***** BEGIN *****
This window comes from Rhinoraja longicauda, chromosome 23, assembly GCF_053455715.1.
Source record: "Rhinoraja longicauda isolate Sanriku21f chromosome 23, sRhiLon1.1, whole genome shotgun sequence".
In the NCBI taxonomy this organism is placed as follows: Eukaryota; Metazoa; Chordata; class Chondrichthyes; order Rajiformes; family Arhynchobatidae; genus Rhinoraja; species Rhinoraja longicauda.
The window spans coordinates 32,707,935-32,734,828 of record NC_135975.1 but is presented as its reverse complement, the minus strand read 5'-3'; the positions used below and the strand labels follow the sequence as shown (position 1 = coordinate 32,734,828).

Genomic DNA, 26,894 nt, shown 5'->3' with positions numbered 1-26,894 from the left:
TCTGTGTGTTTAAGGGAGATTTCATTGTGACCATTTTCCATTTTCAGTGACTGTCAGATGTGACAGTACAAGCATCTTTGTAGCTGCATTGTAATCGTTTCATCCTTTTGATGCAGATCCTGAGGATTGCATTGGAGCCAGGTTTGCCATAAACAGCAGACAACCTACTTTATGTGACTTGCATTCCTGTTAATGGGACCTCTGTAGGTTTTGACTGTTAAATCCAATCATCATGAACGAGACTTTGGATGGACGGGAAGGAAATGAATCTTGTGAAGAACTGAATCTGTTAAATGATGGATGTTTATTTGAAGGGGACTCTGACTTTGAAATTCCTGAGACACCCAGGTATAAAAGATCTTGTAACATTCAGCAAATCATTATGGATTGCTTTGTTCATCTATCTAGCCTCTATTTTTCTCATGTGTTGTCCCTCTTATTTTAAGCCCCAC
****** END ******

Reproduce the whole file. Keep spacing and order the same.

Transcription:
This window comes from Rhinoraja longicauda, chromosome 23, assembly GCF_053455715.1.
Source record: "Rhinoraja longicauda isolate Sanriku21f chromosome 23, sRhiLon1.1, whole genome shotgun sequence".
In the NCBI taxonomy this organism is placed as follows: Eukaryota; Metazoa; Chordata; class Chondrichthyes; order Rajiformes; family Arhynchobatidae; genus Rhinoraja; species Rhinoraja longicauda.
The window spans coordinates 32,707,935-32,734,828 of record NC_135975.1 but is presented as its reverse complement, the minus strand read 5'-3'; the positions used below and the strand labels follow the sequence as shown (position 1 = coordinate 32,734,828).

Genomic DNA, 26,894 nt, shown 5'->3' with positions numbered 1-26,894 from the left:
TCTGTGTGTTTAAGGGAGATTTCATTGTGACCATTTTCCATTTTCAGTGACTGTCAGATGTGACAGTACAAGCATCTTTGTAGCTGCATTGTAATCGTTTCATCCTTTTGATGCAGATCCTGAGGATTGCATTGGAGCCAGGTTTGCCATAAACAGCAGACAACCTACTTTATGTGACTTGCATTCCTGTTAATGGGACCTCTGTAGGTTTTGACTGTTAAATCCAATCATCATGAACGAGACTTTGGATGGACGGGAAGGAAATGAATCTTGTGAAGAACTGAATCTGTTAAATGATGGATGTTTATTTGAAGGGGACTCTGACTTTGAAATTCCTGAGACACCCAGGTATAAAAGATCTTGTAACATTCAGCAAATCATTATGGATTGCTTTGTTCATCTATCTAGCCTCTATTTTTCTCATGTGTTGTCCCTCTTATTTTAAGCCCCAC